to go this year". But universal constants are hard to come by and I am sure
this isn't one. Their "nearly constant" probably means they have five years
of satellite data and some variation. Of course the long term average may
not change much -- that's the stability of chaos, which is a point the
writers are tripping over.
Chaos is produced by feedback and all of the major climate mechanisms
provide strong feedback. In fact chaos is a powerful form of stability. The
temperature at my place can change 40 degrees in two days but has not
changed 200 degrees in a million years, so far as we can tell. While
average global temperature has varied chaotically for millions of years, it
appears never to have gone outside of a 15 degree range. That's stability!
The price of this stability is extreme unpredictability within the stable
range, due to the ongoing nonlinear struggle of feedback mechanisms,
so-called "drivers" and "limiters". The butterfly effect.
But chaotic systems, wherein dwells the Butterfly, are also called "far
from equilibrium systems". They exhibit something called "strange
statistics". In far from equilibrium systems the average value is a rare
event, so no good in prediction. (Unless you can find use in a prediction
of the form "it's not likely to be like this.")
My benchmark example: Average annual rainfall in Virginia is about 36
inches, or roughly 0.1"/day. How often does it rain about this much?
Rarely. It either doesn't rain, like most days a year, or it typically
rains from 0.25 to 1.0 inches, sometimes more. Show me the useful statistic
for prediction (hint: if it rains it pours.) Of course if you can get
someone to bet you that it will rain 0.1" on the tenth day of next month,
go for it.
Likewise the general statistics in climate change are that it is usually
getting either warmer or colder, CO2 levels are usually going up or down,
and so on. In the million year scale our data indicates it has usually been
either very warm or very cold. Intermediate values are rare, occurring
mostly in passing from one extreme to the other. That is why we call it a
far from equilibrium system.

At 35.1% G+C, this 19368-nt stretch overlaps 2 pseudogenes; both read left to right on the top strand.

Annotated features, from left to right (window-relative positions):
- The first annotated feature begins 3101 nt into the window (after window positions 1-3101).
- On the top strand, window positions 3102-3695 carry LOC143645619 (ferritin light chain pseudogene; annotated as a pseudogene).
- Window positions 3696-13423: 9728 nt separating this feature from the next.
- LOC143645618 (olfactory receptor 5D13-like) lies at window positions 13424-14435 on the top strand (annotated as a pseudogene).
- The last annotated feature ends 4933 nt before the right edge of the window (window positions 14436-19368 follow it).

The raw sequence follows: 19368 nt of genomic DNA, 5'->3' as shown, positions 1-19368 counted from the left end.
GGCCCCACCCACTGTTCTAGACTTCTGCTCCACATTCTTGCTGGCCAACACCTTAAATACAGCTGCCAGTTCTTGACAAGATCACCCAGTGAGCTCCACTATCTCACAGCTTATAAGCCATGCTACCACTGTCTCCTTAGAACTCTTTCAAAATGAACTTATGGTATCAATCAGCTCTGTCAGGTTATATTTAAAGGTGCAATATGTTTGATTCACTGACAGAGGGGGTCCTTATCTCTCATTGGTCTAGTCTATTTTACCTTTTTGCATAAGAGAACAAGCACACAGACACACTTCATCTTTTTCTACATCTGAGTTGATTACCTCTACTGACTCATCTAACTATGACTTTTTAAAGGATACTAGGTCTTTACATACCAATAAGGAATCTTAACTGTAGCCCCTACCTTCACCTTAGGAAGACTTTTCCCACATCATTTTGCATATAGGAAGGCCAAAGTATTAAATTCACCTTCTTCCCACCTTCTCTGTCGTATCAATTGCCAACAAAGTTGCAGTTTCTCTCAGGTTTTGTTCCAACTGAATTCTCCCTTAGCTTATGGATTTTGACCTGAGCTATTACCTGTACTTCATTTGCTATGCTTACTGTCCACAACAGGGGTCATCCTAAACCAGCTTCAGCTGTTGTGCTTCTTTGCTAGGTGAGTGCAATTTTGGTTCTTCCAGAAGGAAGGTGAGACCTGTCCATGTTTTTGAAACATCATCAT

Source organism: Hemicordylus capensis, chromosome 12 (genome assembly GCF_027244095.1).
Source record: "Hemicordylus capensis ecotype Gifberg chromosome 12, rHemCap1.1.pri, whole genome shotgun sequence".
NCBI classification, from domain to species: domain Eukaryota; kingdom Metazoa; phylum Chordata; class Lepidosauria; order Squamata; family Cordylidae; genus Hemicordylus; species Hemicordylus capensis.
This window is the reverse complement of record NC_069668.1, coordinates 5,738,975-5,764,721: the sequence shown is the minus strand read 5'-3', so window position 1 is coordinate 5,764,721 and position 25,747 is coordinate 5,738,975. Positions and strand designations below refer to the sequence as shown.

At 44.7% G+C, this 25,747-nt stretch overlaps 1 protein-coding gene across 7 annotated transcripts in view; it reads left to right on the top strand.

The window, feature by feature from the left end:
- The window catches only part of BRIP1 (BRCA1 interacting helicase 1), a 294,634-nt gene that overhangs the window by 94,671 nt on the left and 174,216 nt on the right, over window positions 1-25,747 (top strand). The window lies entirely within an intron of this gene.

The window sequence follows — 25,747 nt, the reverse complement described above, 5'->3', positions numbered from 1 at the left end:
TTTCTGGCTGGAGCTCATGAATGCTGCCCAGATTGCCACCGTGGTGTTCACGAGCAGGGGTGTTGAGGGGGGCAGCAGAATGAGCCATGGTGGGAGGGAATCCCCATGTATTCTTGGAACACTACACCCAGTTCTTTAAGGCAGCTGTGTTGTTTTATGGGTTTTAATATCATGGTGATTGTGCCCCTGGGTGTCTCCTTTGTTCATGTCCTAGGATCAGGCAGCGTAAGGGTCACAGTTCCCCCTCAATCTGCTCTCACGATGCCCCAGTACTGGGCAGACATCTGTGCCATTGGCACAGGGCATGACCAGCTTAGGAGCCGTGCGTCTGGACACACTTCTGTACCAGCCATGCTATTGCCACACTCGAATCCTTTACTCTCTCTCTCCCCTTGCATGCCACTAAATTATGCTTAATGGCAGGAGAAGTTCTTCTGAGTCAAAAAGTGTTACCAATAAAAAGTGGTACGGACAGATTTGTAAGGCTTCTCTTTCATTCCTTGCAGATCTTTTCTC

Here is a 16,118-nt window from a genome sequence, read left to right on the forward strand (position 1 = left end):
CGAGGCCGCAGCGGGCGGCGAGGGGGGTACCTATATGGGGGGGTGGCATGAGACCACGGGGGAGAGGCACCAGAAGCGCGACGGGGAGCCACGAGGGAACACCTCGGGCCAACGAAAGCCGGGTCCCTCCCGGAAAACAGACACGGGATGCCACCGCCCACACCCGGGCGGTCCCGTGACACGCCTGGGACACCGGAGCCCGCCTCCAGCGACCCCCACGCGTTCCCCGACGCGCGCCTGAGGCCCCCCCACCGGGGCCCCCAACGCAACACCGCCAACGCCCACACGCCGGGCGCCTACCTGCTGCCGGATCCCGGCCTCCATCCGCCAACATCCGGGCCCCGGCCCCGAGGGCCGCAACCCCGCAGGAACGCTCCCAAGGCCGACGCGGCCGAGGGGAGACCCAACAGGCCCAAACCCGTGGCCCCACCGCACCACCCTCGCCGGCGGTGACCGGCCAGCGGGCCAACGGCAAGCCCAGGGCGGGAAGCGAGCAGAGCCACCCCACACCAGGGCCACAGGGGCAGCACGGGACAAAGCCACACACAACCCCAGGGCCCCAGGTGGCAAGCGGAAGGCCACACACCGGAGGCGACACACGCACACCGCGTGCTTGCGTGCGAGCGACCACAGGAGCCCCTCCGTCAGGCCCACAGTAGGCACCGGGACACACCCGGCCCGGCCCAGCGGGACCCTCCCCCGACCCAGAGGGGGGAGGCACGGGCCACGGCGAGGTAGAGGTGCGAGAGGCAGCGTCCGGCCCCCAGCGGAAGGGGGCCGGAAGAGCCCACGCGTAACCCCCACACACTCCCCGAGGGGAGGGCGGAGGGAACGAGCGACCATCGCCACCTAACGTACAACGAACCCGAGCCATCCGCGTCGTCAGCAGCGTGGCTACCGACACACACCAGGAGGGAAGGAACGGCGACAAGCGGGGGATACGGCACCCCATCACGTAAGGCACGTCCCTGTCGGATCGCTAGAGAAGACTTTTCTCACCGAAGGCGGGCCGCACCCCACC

This leaves the predictability of the seasons. What $10 billion in climate
change research will buy. Unfortunately it doesn't quite justify the
writers' claim that "Therefore, we have much more confidence in the
prediction of climate statistics than in long-term weather forecasts." We
3. The Fallacy of Equilibrium.
In fact these models only make stable predictions at all because they rely
on what I call the "fallacy of equilibrium", which means not including
those pesky Butterflies. Such predictions only tell us that if all natural
greenhouse gas sinks and sources stay in perfect equilibrium for a century
then we will make a difference. But these sinks and sources -- the oceans,
biospheres, weathering of rocks, atmospheric chemistry, and so on, not to
mention the heat of the sun that drives the whole system, have never been
stable, so why should they sit still for a century? The supposition is
preposterous, given the chaotic nature of the feedback mechanisms, but the
modelers have made it. Here much of the real climate change research, as
opposed to the modeling, has actually paid off by elucidating many of these
chaotic feedbacks in detail. Climate is chaotic at all scales.
As far as the writers' worry that "This kind of statement might contribute
to public confusion and dilute the resolve needed to formulate a reasonable
response to the threat of climate change." It should. We do not and cannot
control the climate.
This Post letter is Kuhn's Problem personified (scientists refusing to
learn a new fundamental theory). They don't understand the new science of
nonlinear dynamics and they don't care. Given that they are in the business
of modeling the dynamics of climate, this ignorance is appalling. Or is it
just that there is no money for modelers in admitting unpredictability?
Best regards to all,
Historical notes: Kuhn being of course the historian of science Thomas
Kuhn, whose pioneering book in the late 1960's: "The Structure of
Scientific Revolutions", first identified this recurring problem of
resistance to revolution. Nobody wants to consider, much less admit, that
their life's work is wrong. My dissertation dealt with this problem and my
first major paper: "The Structure of Technological Revolutions" (1973),
extended it to conceptual revolutions generally. An expanded version of
that paper is Chapter 14 of Bugliarello and Doner's "History and Philosophy
of Technology" (1979). I got 'retrained' in chaos theory in the late 1980's
by an accident of fate.
I cannot overestimate how profound this problem is. If the scientific
community does not understand, or refuses to accept, what is plainly before
its eyes, how can the public be expected to do so? The educational
requirements are staggering. In the meantime our public policy is absurd.
David E. Wojick, Ph.D., P.E.
dwojick at shentel.net